The third Homeless Connect took place this past Sunday, and Mack and I were there along with about three hundred other volunteers to lend a hand.
At the volunteer orientation
If you are not aware, Homeless Connect is an event organized by Homeward Trust. Homeward Trust coordinates one day in the spring and one in the fall where numerous organizations gather at the Shaw Conference Centre to provide free services and information. In an effort to provide a “one stop shop” of services for underprivileged individuals, this time around, over 60 groups offered everything from haircuts, dental care, immunizations, clothes, reading glasses, and of course, a hot meal.
At the last Homeless Connect in May, we were blurry eyed after just returning from a weeklong vacation in DC the night before, so I am happy to report that we were better adjusted for the daylong shift this time around. It also helped that this incarnation seemed more organized: the large group orientation started relatively on time; the team orientation was conducted in an enclosed space with a microphone (instead of yelling in the auditory vacuum of the hall); and volunteers had an opportunity to ask questions. Both Mack and I ended up on the registration team (the same position I held last time, but different for Mack), and would be one of the first contacts guests would have as they entered the hall. Our team leads went through the registration form with us, and as a result, I actually felt prepared for the task at hand.
Readying for the doors to open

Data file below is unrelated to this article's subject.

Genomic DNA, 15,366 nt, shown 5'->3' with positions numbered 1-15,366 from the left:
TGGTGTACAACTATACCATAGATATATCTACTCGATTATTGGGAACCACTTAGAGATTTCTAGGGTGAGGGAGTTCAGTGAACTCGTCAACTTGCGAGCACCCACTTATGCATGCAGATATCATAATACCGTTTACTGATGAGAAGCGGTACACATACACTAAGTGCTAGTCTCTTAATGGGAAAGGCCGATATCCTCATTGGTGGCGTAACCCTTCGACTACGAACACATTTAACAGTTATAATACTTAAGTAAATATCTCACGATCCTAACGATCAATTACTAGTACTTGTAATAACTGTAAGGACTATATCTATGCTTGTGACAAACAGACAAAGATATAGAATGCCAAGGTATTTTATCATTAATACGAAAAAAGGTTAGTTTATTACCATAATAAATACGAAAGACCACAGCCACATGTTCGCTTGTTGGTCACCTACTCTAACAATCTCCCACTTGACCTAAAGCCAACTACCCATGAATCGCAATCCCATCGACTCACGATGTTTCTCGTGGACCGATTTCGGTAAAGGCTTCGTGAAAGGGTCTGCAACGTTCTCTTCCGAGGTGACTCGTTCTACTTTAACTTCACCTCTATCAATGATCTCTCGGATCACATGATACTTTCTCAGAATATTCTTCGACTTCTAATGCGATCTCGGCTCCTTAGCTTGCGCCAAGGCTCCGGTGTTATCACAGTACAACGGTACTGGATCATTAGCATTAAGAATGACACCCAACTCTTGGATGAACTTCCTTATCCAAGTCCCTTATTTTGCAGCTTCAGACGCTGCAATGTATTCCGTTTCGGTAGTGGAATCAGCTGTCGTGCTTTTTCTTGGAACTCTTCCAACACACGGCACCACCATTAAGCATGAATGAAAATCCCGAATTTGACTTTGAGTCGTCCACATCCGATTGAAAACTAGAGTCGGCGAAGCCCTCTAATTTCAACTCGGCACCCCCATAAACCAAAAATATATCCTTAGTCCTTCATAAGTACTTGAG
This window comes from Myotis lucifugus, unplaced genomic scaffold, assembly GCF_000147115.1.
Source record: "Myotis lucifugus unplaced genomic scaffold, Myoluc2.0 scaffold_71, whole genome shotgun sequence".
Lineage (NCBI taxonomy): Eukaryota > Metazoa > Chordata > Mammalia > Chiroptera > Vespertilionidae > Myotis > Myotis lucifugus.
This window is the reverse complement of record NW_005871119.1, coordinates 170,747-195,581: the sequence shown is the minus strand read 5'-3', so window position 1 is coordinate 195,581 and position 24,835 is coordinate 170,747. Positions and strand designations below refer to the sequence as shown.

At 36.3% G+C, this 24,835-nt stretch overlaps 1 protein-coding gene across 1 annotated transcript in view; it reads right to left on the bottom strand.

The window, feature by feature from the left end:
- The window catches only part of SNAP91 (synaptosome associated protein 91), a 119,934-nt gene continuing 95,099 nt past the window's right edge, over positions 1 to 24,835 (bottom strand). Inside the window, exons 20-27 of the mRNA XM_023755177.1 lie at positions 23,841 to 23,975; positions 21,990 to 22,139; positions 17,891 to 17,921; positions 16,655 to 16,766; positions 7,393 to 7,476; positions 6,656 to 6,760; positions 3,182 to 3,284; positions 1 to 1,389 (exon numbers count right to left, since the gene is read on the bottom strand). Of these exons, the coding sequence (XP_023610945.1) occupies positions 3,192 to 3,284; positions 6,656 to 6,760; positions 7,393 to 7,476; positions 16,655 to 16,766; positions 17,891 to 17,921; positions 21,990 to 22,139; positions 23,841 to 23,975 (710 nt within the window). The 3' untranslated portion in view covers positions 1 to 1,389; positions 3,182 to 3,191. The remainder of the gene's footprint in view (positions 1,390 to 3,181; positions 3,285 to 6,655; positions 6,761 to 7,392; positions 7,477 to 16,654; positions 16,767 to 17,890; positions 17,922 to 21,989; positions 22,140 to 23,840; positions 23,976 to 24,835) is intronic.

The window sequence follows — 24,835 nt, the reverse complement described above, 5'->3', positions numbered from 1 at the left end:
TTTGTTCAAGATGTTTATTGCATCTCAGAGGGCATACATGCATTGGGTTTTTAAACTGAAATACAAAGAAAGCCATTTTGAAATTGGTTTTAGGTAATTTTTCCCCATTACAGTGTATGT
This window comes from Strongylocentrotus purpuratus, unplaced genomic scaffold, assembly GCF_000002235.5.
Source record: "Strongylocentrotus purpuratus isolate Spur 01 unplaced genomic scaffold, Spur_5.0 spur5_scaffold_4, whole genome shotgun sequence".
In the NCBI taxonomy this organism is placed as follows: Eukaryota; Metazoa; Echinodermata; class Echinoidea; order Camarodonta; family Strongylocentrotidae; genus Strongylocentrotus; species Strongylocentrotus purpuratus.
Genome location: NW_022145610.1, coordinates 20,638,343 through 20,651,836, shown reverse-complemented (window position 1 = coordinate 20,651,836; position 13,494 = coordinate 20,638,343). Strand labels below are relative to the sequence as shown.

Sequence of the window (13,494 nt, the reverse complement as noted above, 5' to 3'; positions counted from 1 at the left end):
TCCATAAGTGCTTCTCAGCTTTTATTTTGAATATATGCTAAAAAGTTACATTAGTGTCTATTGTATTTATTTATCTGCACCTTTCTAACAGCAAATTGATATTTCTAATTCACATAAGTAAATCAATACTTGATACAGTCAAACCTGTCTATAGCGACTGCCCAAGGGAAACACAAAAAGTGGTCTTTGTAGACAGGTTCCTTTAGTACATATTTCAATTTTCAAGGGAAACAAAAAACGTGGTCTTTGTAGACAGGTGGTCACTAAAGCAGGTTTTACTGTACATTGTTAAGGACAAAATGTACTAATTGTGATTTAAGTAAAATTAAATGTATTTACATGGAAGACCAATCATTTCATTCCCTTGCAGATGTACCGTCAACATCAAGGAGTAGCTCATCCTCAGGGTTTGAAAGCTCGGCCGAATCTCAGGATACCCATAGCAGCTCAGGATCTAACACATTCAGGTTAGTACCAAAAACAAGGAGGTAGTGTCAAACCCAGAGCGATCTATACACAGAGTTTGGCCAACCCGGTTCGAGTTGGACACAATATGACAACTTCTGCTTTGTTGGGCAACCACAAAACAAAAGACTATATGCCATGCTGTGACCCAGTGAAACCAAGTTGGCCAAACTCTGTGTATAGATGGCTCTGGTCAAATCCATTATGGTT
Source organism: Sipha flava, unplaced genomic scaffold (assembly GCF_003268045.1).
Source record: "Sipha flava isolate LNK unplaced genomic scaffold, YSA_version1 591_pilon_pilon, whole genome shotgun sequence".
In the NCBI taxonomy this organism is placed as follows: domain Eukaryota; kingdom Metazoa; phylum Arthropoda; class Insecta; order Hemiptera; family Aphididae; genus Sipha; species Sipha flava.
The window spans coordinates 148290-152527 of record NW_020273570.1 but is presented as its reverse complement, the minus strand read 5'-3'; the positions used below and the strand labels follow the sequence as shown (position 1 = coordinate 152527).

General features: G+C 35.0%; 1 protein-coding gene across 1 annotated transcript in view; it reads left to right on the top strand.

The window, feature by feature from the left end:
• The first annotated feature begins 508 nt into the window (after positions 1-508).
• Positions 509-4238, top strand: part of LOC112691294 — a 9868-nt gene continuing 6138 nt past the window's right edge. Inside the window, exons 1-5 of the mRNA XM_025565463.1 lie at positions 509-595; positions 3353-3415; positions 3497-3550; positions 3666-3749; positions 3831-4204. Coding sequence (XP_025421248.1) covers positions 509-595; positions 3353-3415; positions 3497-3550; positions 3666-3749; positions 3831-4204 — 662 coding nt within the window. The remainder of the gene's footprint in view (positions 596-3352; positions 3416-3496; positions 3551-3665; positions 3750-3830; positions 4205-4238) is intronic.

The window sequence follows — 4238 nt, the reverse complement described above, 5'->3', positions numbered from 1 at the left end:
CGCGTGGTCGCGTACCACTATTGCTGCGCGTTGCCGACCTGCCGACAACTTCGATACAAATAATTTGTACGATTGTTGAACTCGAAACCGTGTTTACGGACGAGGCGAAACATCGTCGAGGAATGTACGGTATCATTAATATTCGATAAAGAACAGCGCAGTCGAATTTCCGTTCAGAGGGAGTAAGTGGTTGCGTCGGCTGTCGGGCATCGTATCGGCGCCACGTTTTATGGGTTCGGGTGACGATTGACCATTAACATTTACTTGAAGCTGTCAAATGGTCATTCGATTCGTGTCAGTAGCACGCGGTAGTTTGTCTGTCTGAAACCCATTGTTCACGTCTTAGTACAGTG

The day started briskly; people had started to line up an hour or two before the doors opened at 10am. The voluntary registration form we had to administer did not collect names, but did ask details about the person’s current living situation. The big change from the previous form was the extremely tedious list of agencies that clients had to either acknowledge that they were aware of, or had used. While I understand that the answers would be extremely valuable for the agencies in understanding whether or not they are connecting with their target population, it was a cumbersome inventory to get through with some guests. Also new this year was a wristband guests received to indicate that they had completed the registration process, meaning they could bypass the registration area if they had to step outside the hall for whatever reason. Such a small detail, but much appreciated and thought-through.
Our registration table
As this was my second round as a registration volunteer, I was once again struck by how the face of homelessness is not a middle-aged male. There were numerous families with young children, and more than a few guests that were my age. It reminded me to take nothing for granted – many of them, I am sure, could have been on the other side of the desk next to me if not for certain circumstances.
Each guest received a bag with personal care items
In the volunteer rest area, I met a fellow volunteer who said that a year before, he was one of the guests, strung out and in dire need of addictions counselling. It was at the November 2008 Homeless Connect that he was introduced to a program that would change his life – he will be celebrating his one year anniversary of sobriety in just over a month. He was at the event as a client wanting to give back, hoping that his own story might convince others to take the path he did.
The final count of guests was somewhere around 1100 – less than half of what the organizers had prepared for. Somehow, I had thought that the colder weather might have encouraged more people to attend the event, but there are so many factors that influence turnout that it’s hard to pinpoint just one.
Regardless, Homeless Connect is a great event – bravo to Homeward Trust, Shaw Conference Centre and the service providers for another successful day.